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Reza Ghiabi

Organizer @ TEDxTehran, TEDxTehran

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"Even a broken clock is right twice a day. " Is it really right?

So I posted this quote as my google statues and my friend had an Idea:
"Unless you don't have a reliable standard to compare that clock with, it is useless to consider this fact that the clock might be right 2 times. Clock is a measurement instrument with which you measure something else, so if you wan't to verify it you need another clock which works 100% correct"
What do you think? Shouldn't we consider that maybe others can be right sometimes? How can we define this "standard" that my friend mentioned?

Topics: philosophy
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  • Jul 6 2013: we don't need another clock to compare the time with, because time is one of the quantities that's defined rather than maintained. similarly, you don't need one thermometer to check another, because a degree is defined as a measure of the triple point of water.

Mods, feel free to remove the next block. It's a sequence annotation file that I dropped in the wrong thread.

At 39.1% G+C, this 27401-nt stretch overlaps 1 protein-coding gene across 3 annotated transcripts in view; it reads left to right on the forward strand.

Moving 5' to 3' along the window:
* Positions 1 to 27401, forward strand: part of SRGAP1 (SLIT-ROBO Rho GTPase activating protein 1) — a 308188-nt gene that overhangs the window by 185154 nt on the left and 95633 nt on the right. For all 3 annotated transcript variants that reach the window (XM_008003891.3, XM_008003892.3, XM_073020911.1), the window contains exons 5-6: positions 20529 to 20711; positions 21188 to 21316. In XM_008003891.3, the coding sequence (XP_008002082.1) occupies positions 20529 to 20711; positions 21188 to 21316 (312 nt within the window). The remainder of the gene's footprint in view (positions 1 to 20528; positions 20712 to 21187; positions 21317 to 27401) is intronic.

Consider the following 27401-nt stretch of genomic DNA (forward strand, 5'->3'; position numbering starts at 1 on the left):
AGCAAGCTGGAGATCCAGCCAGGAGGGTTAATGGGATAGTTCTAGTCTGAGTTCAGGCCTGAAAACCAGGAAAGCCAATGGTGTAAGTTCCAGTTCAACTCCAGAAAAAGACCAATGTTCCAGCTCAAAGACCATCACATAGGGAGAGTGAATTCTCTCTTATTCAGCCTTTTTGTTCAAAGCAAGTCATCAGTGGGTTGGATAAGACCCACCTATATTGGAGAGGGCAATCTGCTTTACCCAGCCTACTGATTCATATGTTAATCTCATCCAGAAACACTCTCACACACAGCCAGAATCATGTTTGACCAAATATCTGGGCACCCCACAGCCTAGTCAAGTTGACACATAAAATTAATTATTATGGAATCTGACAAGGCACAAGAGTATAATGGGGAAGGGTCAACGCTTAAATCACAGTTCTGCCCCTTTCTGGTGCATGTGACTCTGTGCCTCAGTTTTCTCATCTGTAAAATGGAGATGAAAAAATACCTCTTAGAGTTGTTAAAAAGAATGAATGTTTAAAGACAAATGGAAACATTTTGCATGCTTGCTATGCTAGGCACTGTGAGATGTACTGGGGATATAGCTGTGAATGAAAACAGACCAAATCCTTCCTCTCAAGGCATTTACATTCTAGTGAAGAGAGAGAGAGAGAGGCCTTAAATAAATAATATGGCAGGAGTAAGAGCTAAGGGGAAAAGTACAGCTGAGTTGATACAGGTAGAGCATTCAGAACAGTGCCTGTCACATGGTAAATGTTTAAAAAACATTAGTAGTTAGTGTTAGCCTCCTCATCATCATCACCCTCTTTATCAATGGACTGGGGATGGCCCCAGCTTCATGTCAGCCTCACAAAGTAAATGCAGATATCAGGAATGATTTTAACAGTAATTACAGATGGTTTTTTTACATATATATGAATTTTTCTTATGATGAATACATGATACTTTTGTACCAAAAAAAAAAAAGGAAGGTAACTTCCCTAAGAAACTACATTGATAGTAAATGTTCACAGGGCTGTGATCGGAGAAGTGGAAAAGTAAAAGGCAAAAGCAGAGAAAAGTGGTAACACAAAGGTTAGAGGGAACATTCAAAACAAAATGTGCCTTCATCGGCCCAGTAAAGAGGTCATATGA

also i'd argue that the clock can't really be 'right' since it isn't working; it's correct twice a day by luck not by correct function.
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      Jul 6 2013: Thanks Ben but I'm not really sure about the first paragraph. Because sometimes we do need a source to see if the other systems are working correctly or not. That's why they have cesium clocks, etc., so they can compare other devices to them.
      Regarding the second paragraph, is it really luck? Because we can't predict luck but we can definitely predict that when the stopped clock is going to be right. For instance if the hands of the clock shows 8 o'clock and right now the time is 4 o'clock, we can says in exactly 4 hours the stopped clock would be right!
      On the other hand if we assume that it is luck, does it make a difference? Cause at exactly 8 o'clock we can't tell the difference between the stopped clock and other working ones.
      What I'm trying to say is, at certain times or situations even a broken or stopped system can take us to the results and therefore at that moment the system is not broken and working well.
      • Jul 8 2013: re the first paragraph no that's not true, we don't need a clock to get time. the atomic clocks too become out when the earth's rotation shifts, usually as a result for an earthquake very slightly altering the shape of the earth and the time it takes to complete 1 rotation.

        re the second paragraph i see what you mean and it's not completely luck is it. i was thinking along the lines of if say you throw a stick on the ground then twice a day it will be pointing in the same direction as the sun but we couldn't say it was useful for keeping time. it "works" but not really.

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